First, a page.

the Little Rock Police Department’s Communications Division will make changes to its emergency weather-management operations after officials confirmed that tornado sirens in west Little Rock sounded 15 minutes late on Saturday morning as a tornado made its way through the eastern part of Pulaski County.
Residents reported that tornado sirens went off several minutes after the National Weather Service had issued a tornado warning for the area. The tornado was one of three that touched down within the state on Saturday, according to the National Weather Service.
A “perfect storm” of events inside the dispatch center led to the delay of the sirens, according to Capt. Ty Tyrrell, commander of the Police Department’s Communications Division.
“A series of human errors led to this,” he said. “We were extremely busy at the time, and it took us much longer than it should. This wasn’t a hardware issue.”
Tyrrell said the dispatch center receives a phone message from the National Weather Service when a tornado warning is issued, but high winds set off a series of 911 and alarm calls Saturday that flooded the center’s telephone lines.
“The phone will play the message over the speaker without needing to be answered,” Tyrrell said. “The fire ground dispatcher heard the message but was talking to the Fire Department at the time and couldn’t hear the full call. She would call the National Weather Service back [later] to get the notification, and at the same time we started to get some calls from police about a tornado touching down in west Little Rock.”
Tyrrell said officers heard on local television that there was a report of a possible tornado in the area, which led to confusion within the dispatch center.
“During this moment they thought someone had contacted the supervisor who turns on the alarm system, but nobody did, and that caused another delay,” Tyrrell said. “We are also not fully staffed on Saturdays, and that added another issue to the process.”
Tyrrell said the incident was unacceptable, and he apologized to residents.
“It took far too long, and it was my fault,” he said. “We didn’t have a good plan in place, and that falls on me.”
Tyrrell said he couldn’t recall the last time the sirens were delayed as long as they were Saturday.
“It was clearly a failure on our part, and we are looking hard at streamlining the steps,” said Tyrrell, who has been commander of the division for eight months. “The process had too many failure points, plus potential for confusion.”
Tyrrell said the siren system’s activation procedure will be revamped. He said people will be retrained on the notification system and that the number of steps it takes to turn on the sirens will be reduced.
“We are going to get more than one supervisor authorized on how to turn on the sirens,” Tyrrell said. “Because what if the supervisor was in the bathroom when the notification came in? The system was flawed. We need to have multiple people in the room who can activate it.”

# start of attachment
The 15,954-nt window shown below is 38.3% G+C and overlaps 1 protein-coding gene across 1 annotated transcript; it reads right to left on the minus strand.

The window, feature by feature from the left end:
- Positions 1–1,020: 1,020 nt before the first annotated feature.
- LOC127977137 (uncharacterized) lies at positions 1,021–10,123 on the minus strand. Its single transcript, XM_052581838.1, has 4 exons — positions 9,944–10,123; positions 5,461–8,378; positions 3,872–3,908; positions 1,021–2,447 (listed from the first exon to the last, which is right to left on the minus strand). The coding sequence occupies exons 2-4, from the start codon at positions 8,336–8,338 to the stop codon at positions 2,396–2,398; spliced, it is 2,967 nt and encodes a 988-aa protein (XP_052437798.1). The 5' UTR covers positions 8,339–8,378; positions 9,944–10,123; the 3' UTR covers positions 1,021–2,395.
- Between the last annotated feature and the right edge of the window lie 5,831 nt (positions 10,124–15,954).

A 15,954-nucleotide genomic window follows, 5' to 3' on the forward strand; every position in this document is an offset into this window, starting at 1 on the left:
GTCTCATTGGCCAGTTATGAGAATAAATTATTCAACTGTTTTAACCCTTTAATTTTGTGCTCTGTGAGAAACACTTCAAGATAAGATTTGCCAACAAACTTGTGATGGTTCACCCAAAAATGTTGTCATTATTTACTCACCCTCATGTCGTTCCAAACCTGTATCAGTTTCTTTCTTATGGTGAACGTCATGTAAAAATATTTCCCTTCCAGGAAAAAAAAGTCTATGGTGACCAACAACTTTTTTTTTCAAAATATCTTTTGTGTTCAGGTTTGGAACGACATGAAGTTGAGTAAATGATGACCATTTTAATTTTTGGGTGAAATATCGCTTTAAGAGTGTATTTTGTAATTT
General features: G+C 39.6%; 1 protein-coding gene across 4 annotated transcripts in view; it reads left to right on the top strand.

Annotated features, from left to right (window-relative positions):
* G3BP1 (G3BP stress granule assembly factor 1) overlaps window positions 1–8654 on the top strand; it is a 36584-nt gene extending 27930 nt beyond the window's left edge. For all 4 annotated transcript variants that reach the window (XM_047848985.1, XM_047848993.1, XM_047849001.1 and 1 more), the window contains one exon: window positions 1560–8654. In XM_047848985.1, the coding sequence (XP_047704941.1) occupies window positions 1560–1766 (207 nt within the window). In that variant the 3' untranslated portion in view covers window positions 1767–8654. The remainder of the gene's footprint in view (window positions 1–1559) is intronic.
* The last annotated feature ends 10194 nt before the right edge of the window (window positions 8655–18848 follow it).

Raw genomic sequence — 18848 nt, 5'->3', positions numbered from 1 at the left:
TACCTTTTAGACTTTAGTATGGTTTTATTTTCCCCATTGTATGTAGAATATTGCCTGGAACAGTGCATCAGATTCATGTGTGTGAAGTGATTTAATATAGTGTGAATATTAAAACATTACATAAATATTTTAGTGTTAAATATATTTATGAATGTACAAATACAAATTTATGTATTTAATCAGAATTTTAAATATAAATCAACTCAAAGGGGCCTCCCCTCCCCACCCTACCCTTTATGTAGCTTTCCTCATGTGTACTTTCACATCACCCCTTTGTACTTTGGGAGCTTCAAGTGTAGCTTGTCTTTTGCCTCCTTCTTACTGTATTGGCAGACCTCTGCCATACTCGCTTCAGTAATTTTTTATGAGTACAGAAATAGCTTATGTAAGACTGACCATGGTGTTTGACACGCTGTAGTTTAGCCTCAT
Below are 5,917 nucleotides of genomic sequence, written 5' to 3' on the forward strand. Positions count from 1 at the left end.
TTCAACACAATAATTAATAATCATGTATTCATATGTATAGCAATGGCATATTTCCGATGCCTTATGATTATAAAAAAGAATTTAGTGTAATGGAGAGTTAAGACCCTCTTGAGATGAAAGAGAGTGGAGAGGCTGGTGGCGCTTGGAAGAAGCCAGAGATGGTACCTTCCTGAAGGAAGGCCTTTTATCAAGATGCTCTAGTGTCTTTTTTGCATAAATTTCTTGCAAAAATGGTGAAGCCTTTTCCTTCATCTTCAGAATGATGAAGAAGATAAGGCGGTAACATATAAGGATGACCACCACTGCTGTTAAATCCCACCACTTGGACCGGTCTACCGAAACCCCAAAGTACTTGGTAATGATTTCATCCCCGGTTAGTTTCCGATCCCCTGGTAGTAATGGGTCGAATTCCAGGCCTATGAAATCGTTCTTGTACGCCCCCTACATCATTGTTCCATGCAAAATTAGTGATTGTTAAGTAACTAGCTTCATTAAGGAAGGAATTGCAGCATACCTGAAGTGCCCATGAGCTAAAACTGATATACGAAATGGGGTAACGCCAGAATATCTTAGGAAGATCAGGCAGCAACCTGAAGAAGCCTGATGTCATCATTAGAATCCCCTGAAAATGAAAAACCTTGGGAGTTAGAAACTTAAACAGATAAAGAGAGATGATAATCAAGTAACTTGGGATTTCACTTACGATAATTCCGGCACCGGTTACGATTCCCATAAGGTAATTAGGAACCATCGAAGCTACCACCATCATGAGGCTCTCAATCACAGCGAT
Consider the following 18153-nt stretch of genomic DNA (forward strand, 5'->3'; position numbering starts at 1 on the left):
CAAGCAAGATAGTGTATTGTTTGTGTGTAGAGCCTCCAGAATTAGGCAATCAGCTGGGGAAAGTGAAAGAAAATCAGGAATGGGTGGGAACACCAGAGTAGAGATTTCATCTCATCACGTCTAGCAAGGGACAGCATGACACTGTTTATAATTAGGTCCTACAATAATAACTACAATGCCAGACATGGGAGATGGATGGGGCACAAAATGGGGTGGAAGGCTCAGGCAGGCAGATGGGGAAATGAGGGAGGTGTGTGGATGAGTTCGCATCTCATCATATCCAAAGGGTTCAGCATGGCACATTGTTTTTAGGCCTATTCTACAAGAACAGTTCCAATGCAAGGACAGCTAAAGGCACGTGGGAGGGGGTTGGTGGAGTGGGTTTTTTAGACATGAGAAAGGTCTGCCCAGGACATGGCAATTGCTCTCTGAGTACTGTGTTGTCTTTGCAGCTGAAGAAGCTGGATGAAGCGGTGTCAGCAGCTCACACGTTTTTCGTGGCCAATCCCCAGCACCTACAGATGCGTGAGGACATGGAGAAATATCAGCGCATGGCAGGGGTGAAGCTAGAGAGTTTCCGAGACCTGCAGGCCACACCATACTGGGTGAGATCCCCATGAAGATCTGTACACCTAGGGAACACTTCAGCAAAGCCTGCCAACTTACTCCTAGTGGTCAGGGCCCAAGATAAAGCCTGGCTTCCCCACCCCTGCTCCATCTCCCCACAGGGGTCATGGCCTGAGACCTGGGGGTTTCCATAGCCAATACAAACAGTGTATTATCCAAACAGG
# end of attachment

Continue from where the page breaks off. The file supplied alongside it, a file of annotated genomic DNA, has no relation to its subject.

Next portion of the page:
The dispatch center also will have clear illustrations that show how to turn on the warning system, he said.
After 15-minute tornado siren delay due to ‘human errors’, Little Rock dispatch center to change emergency weather procedure
“You would think you would just need to click one button, but you have to click a series of buttons in particular order to get the system activated,” Tyrrell said. “We are going to make sure people know how to activate it and, if not, include a number where they can call someone who can help.”
Tyrrell said changes will go into effect today.
“I clearly understand the citizens of Little Rock deserve better, and they will get that from me,” Tyrrell said.
Officials in Sherwood said they set off the city’s tornado sirens Saturday as a precaution. The city was never under a tornado warning, according to Capt. Kel Nicholson.
“We were watching the radar and weather, and it seemed like it might get a piece of northwest Sherwood,” Nicholson said. “It was all on the side of safety.”
A tornado touched down in far eastern Pulaski County, where it destroyed at least one mobile home and injured two people before moving into Lonoke County, said Heather Cross, a meteorologist at the National Weather Service office in North Little Rock. Two other tornadoes were caught on video and later confirmed by the weather service. Both were south of Lonoke County and near Prairie County, Cross said.
All three were EF1 tornadoes, with winds reaching up to 110 mph.
Forecasters anticipate more rain across Arkansas this week, with up to 2 inches possible through Thursday.
Much of the state faces a marginal risk of severe weather Wednesday, Cross said. The southern and eastern portions are under the greatest threat, with the primary risk being damaging winds. Isolated tornadoes can’t be ruled out, according to meteorologists.
Heavy rain and localized flash flooding are possible, especially to the south and east, the weather service said.